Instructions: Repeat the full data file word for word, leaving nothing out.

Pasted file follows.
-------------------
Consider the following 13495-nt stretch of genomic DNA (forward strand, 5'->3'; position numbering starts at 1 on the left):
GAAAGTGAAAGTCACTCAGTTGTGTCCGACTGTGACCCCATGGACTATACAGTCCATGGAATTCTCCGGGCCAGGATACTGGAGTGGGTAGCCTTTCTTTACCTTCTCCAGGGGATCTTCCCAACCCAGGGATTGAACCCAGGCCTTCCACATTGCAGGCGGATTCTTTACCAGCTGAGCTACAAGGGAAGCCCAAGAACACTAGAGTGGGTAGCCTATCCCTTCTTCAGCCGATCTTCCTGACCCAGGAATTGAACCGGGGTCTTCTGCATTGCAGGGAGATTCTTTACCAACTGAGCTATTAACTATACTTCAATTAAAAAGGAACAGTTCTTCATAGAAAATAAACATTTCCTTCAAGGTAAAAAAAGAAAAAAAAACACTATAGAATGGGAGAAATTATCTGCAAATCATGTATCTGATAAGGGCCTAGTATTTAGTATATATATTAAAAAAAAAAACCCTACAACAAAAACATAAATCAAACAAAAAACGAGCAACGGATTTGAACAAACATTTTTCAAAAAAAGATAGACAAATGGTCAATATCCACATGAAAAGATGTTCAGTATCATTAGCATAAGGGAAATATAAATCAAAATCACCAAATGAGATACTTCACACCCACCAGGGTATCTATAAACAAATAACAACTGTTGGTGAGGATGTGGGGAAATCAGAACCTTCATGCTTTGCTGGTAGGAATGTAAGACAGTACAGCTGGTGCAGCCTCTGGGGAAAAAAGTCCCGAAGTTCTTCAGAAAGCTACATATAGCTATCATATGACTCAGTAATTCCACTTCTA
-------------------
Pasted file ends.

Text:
Consider the following 13495-nt stretch of genomic DNA (forward strand, 5'->3'; position numbering starts at 1 on the left):
GAAAGTGAAAGTCACTCAGTTGTGTCCGACTGTGACCCCATGGACTATACAGTCCATGGAATTCTCCGGGCCAGGATACTGGAGTGGGTAGCCTTTCTTTACCTTCTCCAGGGGATCTTCCCAACCCAGGGATTGAACCCAGGCCTTCCACATTGCAGGCGGATTCTTTACCAGCTGAGCTACAAGGGAAGCCCAAGAACACTAGAGTGGGTAGCCTATCCCTTCTTCAGCCGATCTTCCTGACCCAGGAATTGAACCGGGGTCTTCTGCATTGCAGGGAGATTCTTTACCAACTGAGCTATTAACTATACTTCAATTAAAAAGGAACAGTTCTTCATAGAAAATAAACATTTCCTTCAAGGTAAAAAAAGAAAAAAAAACACTATAGAATGGGAGAAATTATCTGCAAATCATGTATCTGATAAGGGCCTAGTATTTAGTATATATATTAAAAAAAAAAACCCTACAACAAAAACATAAATCAAACAAAAAACGAGCAACGGATTTGAACAAACATTTTTCAAAAAAAGATAGACAAATGGTCAATATCCACATGAAAAGATGTTCAGTATCATTAGCATAAGGGAAATATAAATCAAAATCACCAAATGAGATACTTCACACCCACCAGGGTATCTATAAACAAATAACAACTGTTGGTGAGGATGTGGGGAAATCAGAACCTTCATGCTTTGCTGGTAGGAATGTAAGACAGTACAGCTGGTGCAGCCTCTGGGGAAAAAAGTCCCGAAGTTCTTCAGAAAGCTACATATAGCTATCATATGACTCAGTAATTCCACTTCTA